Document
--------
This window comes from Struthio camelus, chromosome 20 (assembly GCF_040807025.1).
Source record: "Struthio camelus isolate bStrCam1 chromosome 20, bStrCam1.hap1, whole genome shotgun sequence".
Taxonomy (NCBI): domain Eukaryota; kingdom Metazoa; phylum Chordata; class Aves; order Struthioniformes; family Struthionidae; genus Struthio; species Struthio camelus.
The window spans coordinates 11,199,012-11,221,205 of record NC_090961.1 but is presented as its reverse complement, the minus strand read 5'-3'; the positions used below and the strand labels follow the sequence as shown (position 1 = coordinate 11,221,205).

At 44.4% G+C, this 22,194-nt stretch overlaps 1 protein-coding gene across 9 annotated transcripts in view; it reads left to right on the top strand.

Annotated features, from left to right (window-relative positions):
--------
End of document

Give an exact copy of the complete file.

This window comes from Struthio camelus, chromosome 20 (assembly GCF_040807025.1).
Source record: "Struthio camelus isolate bStrCam1 chromosome 20, bStrCam1.hap1, whole genome shotgun sequence".
Taxonomy (NCBI): domain Eukaryota; kingdom Metazoa; phylum Chordata; class Aves; order Struthioniformes; family Struthionidae; genus Struthio; species Struthio camelus.
The window spans coordinates 11,199,012-11,221,205 of record NC_090961.1 but is presented as its reverse complement, the minus strand read 5'-3'; the positions used below and the strand labels follow the sequence as shown (position 1 = coordinate 11,221,205).

At 44.4% G+C, this 22,194-nt stretch overlaps 1 protein-coding gene across 9 annotated transcripts in view; it reads left to right on the top strand.

Annotated features, from left to right (window-relative positions):